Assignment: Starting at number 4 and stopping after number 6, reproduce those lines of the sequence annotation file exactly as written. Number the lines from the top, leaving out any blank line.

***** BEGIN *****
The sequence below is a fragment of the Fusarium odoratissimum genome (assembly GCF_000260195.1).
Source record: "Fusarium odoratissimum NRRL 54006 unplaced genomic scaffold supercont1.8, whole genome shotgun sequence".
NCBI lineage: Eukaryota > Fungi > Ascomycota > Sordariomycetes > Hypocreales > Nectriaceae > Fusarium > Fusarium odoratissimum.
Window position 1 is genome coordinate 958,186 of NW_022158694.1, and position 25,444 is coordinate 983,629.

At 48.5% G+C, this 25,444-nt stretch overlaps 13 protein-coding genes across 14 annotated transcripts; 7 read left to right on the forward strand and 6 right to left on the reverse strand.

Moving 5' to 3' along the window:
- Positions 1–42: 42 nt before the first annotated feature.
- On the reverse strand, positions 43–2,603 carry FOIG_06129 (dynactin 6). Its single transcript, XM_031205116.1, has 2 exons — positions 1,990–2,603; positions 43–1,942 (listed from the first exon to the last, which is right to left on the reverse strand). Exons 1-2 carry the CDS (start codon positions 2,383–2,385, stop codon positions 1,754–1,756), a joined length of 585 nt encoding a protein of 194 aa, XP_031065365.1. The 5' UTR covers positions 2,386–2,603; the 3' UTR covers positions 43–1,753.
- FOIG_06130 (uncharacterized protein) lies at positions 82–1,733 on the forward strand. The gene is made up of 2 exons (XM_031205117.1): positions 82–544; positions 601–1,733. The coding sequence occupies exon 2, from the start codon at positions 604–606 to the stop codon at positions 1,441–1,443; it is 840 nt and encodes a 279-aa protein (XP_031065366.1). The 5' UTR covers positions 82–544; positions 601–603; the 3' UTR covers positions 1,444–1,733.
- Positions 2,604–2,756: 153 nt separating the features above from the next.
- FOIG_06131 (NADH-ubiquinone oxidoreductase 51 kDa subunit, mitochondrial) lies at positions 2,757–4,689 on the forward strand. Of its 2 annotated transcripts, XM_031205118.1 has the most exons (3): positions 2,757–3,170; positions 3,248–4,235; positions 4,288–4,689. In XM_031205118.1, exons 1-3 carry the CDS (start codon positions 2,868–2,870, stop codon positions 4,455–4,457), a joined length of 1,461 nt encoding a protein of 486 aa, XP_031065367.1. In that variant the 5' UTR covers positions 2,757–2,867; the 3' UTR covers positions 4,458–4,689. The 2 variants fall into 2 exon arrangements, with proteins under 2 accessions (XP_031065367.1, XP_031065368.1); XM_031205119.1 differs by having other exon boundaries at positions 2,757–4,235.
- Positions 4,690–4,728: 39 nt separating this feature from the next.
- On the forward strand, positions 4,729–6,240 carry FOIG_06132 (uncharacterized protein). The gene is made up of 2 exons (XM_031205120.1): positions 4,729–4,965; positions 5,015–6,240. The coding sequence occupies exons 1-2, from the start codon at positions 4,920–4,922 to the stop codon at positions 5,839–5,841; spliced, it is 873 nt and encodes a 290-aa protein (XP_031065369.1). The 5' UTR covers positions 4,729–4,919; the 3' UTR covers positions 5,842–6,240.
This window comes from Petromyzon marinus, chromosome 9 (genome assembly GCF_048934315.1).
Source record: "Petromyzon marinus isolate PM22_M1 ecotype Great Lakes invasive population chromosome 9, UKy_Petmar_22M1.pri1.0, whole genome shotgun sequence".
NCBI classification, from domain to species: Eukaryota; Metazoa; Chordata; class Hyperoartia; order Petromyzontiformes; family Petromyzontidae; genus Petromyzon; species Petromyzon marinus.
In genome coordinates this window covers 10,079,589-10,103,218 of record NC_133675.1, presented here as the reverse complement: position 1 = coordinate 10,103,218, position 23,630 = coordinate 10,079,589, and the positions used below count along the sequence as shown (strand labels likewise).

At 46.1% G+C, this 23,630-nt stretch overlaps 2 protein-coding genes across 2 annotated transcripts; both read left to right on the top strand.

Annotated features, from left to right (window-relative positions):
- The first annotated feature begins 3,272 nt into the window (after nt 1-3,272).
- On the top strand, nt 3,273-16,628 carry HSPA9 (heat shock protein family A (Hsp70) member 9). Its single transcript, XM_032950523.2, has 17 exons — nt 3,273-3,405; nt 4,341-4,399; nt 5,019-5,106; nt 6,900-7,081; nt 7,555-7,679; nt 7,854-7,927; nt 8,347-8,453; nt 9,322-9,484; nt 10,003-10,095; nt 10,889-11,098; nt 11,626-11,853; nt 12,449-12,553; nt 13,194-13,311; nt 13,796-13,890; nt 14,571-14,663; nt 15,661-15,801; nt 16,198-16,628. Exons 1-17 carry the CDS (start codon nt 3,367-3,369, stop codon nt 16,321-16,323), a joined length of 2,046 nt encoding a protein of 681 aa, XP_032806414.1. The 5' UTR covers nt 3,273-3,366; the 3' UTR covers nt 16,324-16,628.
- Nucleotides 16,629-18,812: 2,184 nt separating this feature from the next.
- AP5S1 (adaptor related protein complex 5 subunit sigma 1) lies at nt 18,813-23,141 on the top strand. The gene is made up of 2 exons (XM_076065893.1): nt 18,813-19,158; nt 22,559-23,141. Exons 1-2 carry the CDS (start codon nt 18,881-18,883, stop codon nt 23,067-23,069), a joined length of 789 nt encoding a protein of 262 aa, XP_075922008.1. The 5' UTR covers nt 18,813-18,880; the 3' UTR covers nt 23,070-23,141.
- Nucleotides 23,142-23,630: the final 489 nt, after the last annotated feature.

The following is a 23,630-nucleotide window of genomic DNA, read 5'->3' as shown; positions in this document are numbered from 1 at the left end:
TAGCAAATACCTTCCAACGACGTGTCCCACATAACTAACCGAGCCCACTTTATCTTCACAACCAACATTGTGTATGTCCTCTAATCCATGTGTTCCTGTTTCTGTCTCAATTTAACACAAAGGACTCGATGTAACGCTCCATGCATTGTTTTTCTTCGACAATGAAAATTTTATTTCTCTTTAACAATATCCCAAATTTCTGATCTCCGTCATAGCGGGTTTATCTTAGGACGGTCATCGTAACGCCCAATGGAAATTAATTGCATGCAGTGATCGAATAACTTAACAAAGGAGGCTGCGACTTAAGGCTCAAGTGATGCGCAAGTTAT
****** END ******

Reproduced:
Window position 1 is genome coordinate 958,186 of NW_022158694.1, and position 25,444 is coordinate 983,629.

At 48.5% G+C, this 25,444-nt stretch overlaps 13 protein-coding genes across 14 annotated transcripts; 7 read left to right on the forward strand and 6 right to left on the reverse strand.

Moving 5' to 3' along the window: